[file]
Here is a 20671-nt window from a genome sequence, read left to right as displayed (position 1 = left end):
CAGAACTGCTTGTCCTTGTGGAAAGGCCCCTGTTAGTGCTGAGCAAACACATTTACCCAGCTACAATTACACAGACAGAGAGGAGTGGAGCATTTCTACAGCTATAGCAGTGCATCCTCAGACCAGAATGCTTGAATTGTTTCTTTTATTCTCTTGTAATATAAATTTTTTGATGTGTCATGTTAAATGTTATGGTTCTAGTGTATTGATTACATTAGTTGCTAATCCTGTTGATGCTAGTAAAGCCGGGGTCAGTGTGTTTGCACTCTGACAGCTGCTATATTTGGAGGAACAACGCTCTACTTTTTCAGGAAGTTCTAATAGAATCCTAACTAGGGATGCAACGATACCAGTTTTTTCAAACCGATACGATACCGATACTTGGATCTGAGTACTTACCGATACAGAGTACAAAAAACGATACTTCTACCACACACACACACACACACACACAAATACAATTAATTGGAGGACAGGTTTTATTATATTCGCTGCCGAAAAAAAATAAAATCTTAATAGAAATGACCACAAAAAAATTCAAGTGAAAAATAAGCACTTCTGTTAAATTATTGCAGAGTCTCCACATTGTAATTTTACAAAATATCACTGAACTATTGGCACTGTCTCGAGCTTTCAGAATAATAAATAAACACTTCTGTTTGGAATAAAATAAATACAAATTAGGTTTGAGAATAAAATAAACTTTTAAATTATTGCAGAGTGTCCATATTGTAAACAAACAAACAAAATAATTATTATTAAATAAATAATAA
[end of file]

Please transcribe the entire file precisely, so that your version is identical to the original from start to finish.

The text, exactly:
Here is a 20671-nt window from a genome sequence, read left to right as displayed (position 1 = left end):
CAGAACTGCTTGTCCTTGTGGAAAGGCCCCTGTTAGTGCTGAGCAAACACATTTACCCAGCTACAATTACACAGACAGAGAGGAGTGGAGCATTTCTACAGCTATAGCAGTGCATCCTCAGACCAGAATGCTTGAATTGTTTCTTTTATTCTCTTGTAATATAAATTTTTTGATGTGTCATGTTAAATGTTATGGTTCTAGTGTATTGATTACATTAGTTGCTAATCCTGTTGATGCTAGTAAAGCCGGGGTCAGTGTGTTTGCACTCTGACAGCTGCTATATTTGGAGGAACAACGCTCTACTTTTTCAGGAAGTTCTAATAGAATCCTAACTAGGGATGCAACGATACCAGTTTTTTCAAACCGATACGATACCGATACTTGGATCTGAGTACTTACCGATACAGAGTACAAAAAACGATACTTCTACCACACACACACACACACACACACAAATACAATTAATTGGAGGACAGGTTTTATTATATTCGCTGCCGAAAAAAAATAAAATCTTAATAGAAATGACCACAAAAAAATTCAAGTGAAAAATAAGCACTTCTGTTAAATTATTGCAGAGTCTCCACATTGTAATTTTACAAAATATCACTGAACTATTGGCACTGTCTCGAGCTTTCAGAATAATAAATAAACACTTCTGTTTGGAATAAAATAAATACAAATTAGGTTTGAGAATAAAATAAACTTTTAAATTATTGCAGAGTGTCCATATTGTAAACAAACAAACAAAATAATTATTATTAAATAAATAATAA